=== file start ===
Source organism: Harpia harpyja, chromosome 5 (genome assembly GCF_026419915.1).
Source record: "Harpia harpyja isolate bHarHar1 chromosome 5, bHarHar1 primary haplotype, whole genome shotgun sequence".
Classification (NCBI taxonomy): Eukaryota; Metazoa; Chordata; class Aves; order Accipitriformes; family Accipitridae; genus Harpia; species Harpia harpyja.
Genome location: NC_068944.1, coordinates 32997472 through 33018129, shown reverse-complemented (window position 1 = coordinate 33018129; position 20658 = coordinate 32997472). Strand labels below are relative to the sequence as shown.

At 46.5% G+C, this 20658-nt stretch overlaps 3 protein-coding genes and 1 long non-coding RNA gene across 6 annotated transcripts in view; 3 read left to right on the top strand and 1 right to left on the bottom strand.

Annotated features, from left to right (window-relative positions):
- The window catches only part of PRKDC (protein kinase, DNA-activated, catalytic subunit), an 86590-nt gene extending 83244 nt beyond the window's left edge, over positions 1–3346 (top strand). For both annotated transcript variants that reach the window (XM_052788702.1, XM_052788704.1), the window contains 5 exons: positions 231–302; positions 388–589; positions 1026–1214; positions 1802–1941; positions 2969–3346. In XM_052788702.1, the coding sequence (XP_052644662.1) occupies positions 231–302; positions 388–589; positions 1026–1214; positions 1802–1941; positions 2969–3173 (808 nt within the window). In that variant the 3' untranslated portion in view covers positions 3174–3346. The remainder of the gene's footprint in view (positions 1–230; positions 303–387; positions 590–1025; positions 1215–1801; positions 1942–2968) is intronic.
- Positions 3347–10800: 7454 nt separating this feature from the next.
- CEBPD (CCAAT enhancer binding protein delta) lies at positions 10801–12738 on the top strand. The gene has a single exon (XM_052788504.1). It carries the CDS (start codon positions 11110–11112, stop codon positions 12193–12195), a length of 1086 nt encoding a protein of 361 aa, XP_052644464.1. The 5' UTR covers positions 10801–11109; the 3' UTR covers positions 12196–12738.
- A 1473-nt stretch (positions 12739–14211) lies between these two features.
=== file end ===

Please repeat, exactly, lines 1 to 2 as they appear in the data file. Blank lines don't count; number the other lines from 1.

Source organism: Harpia harpyja, chromosome 5 (genome assembly GCF_026419915.1).
Source record: "Harpia harpyja isolate bHarHar1 chromosome 5, bHarHar1 primary haplotype, whole genome shotgun sequence".